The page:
Thursday, May 15, 2014

The Romance of Gay Families

Recently I was asked by a magazine to write an article about gay families.  They didn't use what I wrote, but I thought I would include the article here.  I really hope you like it because just like my stories, this article comes from the heart.

I am a romance author.  I need to say that up front because it is both my qualification and my point of view.  I tend to look at a lot of the world through the eyes of a person who writes about love for a living.  You also need to know that I am a gay man writing gay romance.  The gay romance genre really began to capture a market outside gay men about seven or eight years ago.  The primary readership of gay romance is straight women.  This caused an explosion in the number and quality of gay romance stories being written.  Early on, these romances followed basic romance plot lines: boy meets boy, they fall in love, something comes along to disrupt them or split them up, then they get back together and live happily ever after.  Those stories were pleasant and showed that gay men could indeed fall in love and be happy.  For some of us, that in itself was an achievement—that gay stories could have a happy ever after.  I fell in love with those stories because they showed that no matter who you were, gay or straight, you were deserving of love. 

Over time, the stories changed and the depth of stories available broadened as the genre became established and matured.  There are still the stories that follow the standard mold, alongside werewolf stories, historicals, vampires, and shifters of every kind.  But more and more, gay romance stories center around the family.  Now gay romances aren’t necessarily about boy meets boy, but can also include man meets man who also has a son or daughter.  And suddenly, instead of a story about two men falling in love, you have a story about people falling in love while creating a family.   What I think I love most about these stories is that instead of trying to bring just two people together, there is the added complexity of a third person, in this case a son or daughter whose needs must be paramount.  Not only does it add depth and interest, but few scenes are as moving as when a man goes down on one knee, asks the man he loves to marry him, and then asks to be a parent to his child.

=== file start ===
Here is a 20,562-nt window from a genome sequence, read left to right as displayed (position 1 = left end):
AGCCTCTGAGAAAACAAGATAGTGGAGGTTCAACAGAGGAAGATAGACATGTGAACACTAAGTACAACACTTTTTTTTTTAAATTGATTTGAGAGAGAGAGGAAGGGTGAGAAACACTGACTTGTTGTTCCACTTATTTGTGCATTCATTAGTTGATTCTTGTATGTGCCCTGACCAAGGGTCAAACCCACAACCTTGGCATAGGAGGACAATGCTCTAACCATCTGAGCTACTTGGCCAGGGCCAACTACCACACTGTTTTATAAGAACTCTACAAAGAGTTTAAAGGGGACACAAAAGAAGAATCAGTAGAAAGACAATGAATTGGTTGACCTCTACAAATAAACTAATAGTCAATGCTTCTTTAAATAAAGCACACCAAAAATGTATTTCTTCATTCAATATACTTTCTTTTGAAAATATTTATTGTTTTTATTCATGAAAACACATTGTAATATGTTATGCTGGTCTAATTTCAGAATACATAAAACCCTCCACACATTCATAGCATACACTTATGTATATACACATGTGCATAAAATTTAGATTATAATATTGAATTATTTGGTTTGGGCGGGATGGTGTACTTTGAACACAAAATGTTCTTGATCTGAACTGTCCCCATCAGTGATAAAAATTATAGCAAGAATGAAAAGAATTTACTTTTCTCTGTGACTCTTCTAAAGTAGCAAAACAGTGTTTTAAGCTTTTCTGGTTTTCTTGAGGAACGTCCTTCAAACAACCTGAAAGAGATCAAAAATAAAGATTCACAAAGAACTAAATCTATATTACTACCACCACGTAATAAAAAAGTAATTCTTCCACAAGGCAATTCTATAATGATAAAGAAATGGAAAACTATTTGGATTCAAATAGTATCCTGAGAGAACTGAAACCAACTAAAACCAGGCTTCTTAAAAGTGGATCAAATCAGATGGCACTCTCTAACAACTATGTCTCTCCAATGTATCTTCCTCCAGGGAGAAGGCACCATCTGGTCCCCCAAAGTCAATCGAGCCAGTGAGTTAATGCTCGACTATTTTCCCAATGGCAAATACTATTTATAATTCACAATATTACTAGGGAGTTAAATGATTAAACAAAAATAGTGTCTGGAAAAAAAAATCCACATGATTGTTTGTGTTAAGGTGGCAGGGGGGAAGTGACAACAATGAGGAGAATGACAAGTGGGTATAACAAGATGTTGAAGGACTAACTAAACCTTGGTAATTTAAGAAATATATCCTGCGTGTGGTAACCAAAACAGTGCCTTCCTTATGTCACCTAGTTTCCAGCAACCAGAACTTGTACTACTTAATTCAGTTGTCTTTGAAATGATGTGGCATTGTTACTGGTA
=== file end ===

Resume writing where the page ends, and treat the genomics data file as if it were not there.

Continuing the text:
In the romance, often getting to the point of saying “I love you” is a major milestone, but in romances that build a family, there is one additional element that must be considered.  Not only must the characters show love to each other, they must also demonstrate their love and desire to
be a part of the family as a whole.  Very recently, I did this in Love Comes Home by having my love interest decide to start a beep baseball league in order to give the nine-year-old son of the man he cared for the chance to play baseball again after he’d gone blind.  After all, what better way is there to tell a parent that he is loved than to demonstrate that you love the family as a whole?

Of course, gay families come in all shapes and sizes, and so do gay families in romances.  There are stories, as I mentioned, about single people with children finding love.  There are also stories and story series about people falling in love, creating a safe place, and building an extended family that comes to include multiple couples, children, and even aunts, uncles, and grandchildren.  I particularly love stories of established couples going through the growing pains of adopting children or stories of couples who unexpectedly find themselves raising a child because of a family tragedy. These stories take the romance novel out of its traditional domain and allow it to better mirror society as a whole.  At the same time, they can broaden the understanding of gay families, since the primary readership of gay romance is not gay men, but straight women.

At this time when we have seen the demise of DOMA, and with a stiff tailwind forming behind marriage equality, it is amazing to read stories of gay people falling in love.  It’s also wonderful to read stories of gay people raising children and building families, thereby enriching their communities.  But it’s gratifying to know that these stories are read and enjoyed by people beyond the gay community.  In short, these stories help show that gay people and gay families have the same needs and wants as anyone else.  Because no matter who you are, who you love, or the kind of family you decide to build, everyone deserves to see themselves in a book, especially a book about the greatest, most powerful, and universal emotion every human being can experience… love.
Reach Andrew Grey through his web site:  www.andrewgreybooks.com
Email Andrew Grey at andrewgrey@comcast.net


Tina Donahue said...

Wonderful post, Andrew.

To me, anyone who finds love in this very cruel world is lucky. I applaud them.

jean hart stewart said...

Tina put it so well I can only say ditto.

Fiona McGier said...

Can you get an "amen"? Hell ya! People who fall in love deserve the right to commit to each other, and no one else has any right to deny them that basic human right.

And we all write about romance, love and sex that changes the lives of our characters...no matter who they are.